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Predicting the next recession

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Ben Casselman

THE NEW YORK TIME

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The stock market is in turmoil, the trade war is dragging on and the global economy is slowing. Plus, it’s been 10 years since the Great Recession ended, making this officially the longest expansion in American history. (Well, probably. More on that in a second.) So perhaps it’s no surprise that forecasters, investors and ordinary people are increasingly asking when the next downturn will arrive.

Economists often say that “expansions don’t die of old age.” That is, recessions are like coin flips — just because you get heads five times in a row doesn’t mean your next flip is more likely to come up tails.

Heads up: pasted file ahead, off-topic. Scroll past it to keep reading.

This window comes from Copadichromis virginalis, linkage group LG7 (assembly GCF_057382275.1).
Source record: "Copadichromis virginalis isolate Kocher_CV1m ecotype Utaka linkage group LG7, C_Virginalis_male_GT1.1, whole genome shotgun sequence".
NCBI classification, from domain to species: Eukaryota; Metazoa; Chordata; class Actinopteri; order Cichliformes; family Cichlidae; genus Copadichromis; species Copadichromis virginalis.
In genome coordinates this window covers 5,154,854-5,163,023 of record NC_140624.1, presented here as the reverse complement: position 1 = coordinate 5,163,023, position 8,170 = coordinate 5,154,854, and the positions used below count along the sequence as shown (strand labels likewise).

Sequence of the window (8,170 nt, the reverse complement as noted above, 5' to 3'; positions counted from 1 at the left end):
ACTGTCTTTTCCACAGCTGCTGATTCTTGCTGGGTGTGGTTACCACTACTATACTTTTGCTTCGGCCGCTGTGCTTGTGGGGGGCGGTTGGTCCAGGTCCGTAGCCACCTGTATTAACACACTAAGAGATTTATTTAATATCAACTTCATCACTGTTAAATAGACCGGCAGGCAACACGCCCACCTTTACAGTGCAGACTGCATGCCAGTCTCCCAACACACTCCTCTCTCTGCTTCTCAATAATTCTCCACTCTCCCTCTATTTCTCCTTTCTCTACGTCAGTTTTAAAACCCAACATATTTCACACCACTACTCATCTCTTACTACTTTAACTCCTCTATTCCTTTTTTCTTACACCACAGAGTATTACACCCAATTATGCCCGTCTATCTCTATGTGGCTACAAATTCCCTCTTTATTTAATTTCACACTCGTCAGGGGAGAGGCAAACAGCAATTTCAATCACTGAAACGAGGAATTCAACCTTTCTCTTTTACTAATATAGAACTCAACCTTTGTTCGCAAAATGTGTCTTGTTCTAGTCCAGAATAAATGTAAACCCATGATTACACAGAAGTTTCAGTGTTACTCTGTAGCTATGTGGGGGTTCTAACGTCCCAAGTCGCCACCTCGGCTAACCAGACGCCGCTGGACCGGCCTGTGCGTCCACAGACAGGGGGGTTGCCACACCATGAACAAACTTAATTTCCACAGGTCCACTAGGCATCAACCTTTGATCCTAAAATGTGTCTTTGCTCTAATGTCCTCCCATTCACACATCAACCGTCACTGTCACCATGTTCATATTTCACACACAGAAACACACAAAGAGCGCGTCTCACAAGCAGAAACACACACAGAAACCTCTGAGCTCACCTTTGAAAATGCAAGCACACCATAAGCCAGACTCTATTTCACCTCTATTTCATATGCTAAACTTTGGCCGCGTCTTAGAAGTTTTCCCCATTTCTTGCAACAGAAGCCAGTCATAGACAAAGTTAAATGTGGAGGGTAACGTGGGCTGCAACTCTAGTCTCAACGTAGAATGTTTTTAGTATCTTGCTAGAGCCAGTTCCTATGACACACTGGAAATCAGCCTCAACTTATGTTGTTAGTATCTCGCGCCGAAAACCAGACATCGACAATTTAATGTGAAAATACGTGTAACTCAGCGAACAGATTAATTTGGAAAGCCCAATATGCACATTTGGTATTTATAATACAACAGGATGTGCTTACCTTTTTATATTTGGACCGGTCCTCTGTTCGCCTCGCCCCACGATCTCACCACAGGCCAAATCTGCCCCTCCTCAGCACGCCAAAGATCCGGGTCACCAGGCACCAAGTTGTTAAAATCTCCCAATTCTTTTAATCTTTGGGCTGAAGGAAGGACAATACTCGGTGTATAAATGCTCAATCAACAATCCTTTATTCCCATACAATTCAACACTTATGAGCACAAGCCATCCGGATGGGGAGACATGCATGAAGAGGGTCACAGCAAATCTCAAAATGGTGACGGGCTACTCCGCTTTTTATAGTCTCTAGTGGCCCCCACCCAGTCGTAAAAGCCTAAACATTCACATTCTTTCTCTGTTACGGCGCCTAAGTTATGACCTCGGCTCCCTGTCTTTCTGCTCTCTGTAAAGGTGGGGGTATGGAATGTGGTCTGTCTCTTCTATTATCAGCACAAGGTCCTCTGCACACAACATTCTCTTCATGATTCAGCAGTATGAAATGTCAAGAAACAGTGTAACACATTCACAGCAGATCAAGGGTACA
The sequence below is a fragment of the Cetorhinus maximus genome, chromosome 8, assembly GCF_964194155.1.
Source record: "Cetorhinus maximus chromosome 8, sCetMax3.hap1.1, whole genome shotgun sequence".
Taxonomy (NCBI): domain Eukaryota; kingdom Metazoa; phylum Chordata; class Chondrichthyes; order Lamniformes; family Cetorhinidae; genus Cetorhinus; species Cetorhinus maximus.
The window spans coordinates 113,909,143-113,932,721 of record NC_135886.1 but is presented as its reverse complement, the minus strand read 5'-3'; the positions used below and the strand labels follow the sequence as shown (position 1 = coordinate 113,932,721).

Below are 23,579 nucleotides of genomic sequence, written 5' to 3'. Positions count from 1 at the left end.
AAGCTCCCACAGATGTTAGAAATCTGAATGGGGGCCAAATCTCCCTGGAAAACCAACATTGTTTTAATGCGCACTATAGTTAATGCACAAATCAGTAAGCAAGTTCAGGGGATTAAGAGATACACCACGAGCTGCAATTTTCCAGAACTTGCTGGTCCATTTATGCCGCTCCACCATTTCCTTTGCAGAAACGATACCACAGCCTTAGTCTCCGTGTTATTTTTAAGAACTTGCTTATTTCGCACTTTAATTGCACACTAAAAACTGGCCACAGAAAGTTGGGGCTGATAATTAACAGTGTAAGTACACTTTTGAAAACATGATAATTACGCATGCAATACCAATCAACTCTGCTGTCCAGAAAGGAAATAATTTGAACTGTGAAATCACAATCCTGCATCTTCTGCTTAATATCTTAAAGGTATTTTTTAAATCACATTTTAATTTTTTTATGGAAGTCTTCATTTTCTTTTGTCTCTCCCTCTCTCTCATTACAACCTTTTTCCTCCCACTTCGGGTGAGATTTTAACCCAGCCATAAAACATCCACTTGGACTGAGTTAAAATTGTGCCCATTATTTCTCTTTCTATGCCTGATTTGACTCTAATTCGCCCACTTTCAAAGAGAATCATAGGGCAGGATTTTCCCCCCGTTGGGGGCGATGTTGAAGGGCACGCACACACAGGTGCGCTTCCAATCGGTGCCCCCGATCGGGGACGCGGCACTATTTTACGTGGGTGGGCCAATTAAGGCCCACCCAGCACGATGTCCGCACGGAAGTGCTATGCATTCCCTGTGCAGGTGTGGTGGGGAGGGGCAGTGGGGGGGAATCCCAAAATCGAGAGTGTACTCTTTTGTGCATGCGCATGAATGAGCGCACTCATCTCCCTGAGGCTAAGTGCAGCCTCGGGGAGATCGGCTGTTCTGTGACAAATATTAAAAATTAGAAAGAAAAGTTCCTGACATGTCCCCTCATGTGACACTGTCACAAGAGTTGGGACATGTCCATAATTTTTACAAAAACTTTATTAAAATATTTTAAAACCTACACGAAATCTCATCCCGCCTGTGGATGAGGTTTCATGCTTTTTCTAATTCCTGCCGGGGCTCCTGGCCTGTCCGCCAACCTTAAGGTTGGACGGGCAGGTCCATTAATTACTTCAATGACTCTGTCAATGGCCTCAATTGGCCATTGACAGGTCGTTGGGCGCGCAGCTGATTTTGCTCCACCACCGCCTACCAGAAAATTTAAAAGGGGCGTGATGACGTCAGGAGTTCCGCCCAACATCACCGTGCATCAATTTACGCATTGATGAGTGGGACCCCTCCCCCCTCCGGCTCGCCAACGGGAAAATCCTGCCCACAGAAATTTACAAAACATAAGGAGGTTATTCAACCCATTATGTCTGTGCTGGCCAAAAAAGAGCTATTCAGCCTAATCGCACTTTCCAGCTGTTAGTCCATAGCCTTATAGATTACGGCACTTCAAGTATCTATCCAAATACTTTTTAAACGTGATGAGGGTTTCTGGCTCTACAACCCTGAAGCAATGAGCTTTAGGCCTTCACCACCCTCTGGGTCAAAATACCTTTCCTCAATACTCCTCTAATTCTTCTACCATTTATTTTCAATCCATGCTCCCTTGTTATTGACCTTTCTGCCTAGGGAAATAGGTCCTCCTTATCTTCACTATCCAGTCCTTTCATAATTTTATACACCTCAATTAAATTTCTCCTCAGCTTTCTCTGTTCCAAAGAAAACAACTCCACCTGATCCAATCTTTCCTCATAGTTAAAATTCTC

Still, another recession will come eventually. Fortunately, economic expansions, unlike coin-flip streaks, usually provide some hints about when they are nearing their end — if you know where to look. Below is a guide to some of the indicators that have historically done the best job of sounding the alarm.One caveat: Economists are notoriously terrible at forecasting recessions, especially more than a few months in advance. In fact, it’s possible (though unlikely) that a recession has already begun, and we just don’t know it yet.

“Historically, the best that forecasters have been able to do consistently is recognize that we’re in a recession once we’re in one,” said Tara Sinclair, an economist at George Washington University. “The dream of an early warning system is still a dream that we’re working on.”

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